By Jade Lozada
Sunrise. Bring hope here Pink dawn, spilt across the sky, Lights the room of a baby girl, Rocked to bed by a lullaby. In her cradle, she should be safe, Mommy doesn’t tell her she’s seeded first in a dying race. Sunrise. Babygirl’s brink of discovering Mommy lied, Headline on the news: “This is the world we deny,” Blame to explain why Babygirl doesn’t beat the block so fast, Her lungs burnt black, Because her skin is to match. Reason why the block smolders hot in the Valley of July, Scorching sweat sitting in the spirals of her curls, Sending her to the AC so her dad can look at the bill when August breathes still and scrounge in his paycheck to give the family its fill. And that headline explains Why the Valley of July burned Babygirl’s buildings— Her pizza place, her ice-cream shop—for the cheap price of a five-year construction zone, So when Babygirl isn’t a baby anymore on her block she can’t afford a home. Now her sidewalk matches the ash billowing on her television screen, Who knew her West Coast dream was so close? Babygirl is a Cali girl, heat-of-July Valley girl, Helpless to help the girl across the world accustomed to the sun on her face and the Earth on her shoulders. That sun we trust to leave us tan will crack her skin first, Draw thirst from her lips—from her lips no call that will change a thing departs. Because she is a modern-day Atlas, no muscle, This never was a one-person job, Now we’re relying on a sixteen year old across the world to lead the mob. Now Babygirl sees this is the world we deny, And wonders who left Girl across the world to die. Who is the one letting her lips run dry, So she can’t call them out, nor they hear her cry? Who is letting Babygirl’s block blaze, Till it’s put out by the water line when it meets her gaze? Drag hand across eyes Who? Who says this is fate When the world we deny is run by a State. Elected to protect corporations suspect, Of raising us on their fossil fuel diet, So we can’t live day to day, year to year without them, Yet no one’s living generation to generation with them. Babygirl may have been bottle-fed on poison, but this thought is pure: Your life is worth more than a death stare across the Senate floor. So Babygirl beats the block to school, Bounds against the concrete, Stands before her class, Places her right hand over her heart, and says; “I pledge allegiance to the oil, That pinky-promised me a future. And to the Republic, for which I lost it, One victim, under Man, Irreplaceable, With responsibility for all, even you.”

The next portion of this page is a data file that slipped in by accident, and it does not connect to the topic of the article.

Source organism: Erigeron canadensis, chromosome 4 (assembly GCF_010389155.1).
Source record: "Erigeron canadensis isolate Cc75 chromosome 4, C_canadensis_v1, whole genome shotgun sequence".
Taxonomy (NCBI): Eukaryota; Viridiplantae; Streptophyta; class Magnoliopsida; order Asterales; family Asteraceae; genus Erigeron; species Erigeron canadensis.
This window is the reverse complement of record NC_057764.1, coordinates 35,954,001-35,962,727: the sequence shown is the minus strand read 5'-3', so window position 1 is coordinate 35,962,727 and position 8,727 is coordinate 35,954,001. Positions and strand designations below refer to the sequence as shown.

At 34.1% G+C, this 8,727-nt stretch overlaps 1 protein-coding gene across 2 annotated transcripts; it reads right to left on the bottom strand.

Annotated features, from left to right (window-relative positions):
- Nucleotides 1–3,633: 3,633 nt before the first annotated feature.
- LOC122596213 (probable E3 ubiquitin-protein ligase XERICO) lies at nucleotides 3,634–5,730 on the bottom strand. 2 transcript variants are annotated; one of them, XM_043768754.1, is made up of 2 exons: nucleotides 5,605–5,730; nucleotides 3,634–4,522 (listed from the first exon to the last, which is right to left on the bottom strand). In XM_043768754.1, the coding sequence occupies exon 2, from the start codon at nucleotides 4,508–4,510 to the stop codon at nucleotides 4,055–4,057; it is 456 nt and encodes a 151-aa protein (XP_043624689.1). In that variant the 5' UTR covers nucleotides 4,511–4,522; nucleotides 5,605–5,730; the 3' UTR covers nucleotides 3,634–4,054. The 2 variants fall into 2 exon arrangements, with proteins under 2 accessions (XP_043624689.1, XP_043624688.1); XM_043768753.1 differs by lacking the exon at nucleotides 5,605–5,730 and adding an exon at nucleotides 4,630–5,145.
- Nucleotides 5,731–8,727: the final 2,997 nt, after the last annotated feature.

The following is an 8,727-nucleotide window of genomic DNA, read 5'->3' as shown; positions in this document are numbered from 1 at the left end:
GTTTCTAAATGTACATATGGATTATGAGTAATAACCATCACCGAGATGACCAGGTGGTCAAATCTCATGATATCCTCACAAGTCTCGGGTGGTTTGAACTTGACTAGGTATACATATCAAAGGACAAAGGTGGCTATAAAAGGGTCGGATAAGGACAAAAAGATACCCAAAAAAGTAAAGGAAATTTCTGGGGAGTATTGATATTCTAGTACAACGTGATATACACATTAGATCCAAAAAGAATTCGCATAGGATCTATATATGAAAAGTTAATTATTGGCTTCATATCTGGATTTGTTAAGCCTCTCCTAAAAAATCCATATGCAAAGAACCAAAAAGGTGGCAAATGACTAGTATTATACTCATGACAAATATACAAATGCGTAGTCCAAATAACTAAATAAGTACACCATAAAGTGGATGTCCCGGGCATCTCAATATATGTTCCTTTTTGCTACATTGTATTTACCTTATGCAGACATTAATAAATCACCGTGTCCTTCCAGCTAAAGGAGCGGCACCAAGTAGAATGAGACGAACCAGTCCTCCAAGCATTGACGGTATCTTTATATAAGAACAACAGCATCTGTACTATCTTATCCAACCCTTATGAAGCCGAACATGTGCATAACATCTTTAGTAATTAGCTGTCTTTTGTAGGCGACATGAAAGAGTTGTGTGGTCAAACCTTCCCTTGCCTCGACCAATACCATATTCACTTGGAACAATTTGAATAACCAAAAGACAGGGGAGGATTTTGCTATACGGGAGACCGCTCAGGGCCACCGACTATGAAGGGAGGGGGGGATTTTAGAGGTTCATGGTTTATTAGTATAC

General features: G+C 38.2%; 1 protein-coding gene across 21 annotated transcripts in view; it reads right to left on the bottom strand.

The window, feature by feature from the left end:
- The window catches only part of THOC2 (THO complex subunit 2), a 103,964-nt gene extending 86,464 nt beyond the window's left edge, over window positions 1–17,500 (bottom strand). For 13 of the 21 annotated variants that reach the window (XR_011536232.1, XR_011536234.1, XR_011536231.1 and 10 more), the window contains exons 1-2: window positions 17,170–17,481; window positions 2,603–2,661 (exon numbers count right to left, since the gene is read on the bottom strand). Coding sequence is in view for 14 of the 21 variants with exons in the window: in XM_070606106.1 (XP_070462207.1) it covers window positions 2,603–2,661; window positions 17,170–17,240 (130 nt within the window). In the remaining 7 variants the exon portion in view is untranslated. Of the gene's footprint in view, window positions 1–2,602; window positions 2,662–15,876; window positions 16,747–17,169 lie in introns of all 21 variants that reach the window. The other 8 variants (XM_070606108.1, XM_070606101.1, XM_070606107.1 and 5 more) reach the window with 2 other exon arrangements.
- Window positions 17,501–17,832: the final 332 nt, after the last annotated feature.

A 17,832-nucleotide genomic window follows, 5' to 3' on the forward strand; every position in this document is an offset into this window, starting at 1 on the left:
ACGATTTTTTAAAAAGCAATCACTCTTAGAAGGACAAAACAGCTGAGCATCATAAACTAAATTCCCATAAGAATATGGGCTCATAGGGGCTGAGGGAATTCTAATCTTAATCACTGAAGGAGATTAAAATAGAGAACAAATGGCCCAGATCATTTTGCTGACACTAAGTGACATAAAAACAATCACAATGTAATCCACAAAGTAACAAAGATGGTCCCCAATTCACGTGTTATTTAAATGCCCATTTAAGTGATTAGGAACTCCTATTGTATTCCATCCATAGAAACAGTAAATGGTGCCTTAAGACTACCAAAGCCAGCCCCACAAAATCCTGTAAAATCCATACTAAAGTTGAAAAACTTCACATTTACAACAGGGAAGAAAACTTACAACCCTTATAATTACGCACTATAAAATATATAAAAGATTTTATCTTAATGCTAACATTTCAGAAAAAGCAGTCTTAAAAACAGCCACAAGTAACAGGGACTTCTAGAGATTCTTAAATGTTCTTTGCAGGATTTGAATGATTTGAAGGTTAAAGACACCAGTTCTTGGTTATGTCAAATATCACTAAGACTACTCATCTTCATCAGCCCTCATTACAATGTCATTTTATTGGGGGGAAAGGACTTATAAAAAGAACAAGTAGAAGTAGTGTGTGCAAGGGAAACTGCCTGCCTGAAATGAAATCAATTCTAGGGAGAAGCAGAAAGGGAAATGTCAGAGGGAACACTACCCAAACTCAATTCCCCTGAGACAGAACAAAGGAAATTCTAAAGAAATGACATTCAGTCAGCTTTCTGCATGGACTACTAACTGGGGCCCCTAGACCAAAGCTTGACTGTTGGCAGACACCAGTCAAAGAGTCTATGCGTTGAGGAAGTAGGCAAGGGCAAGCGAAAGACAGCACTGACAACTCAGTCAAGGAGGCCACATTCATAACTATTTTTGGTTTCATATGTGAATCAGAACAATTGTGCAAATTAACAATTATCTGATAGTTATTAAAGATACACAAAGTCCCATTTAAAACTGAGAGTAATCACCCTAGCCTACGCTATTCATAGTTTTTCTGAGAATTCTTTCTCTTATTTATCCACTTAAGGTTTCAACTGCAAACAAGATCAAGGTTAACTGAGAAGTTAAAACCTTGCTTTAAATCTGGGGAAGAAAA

Jade Lozada is a class of 2020 Girls Write Now mentee based in New York, NY.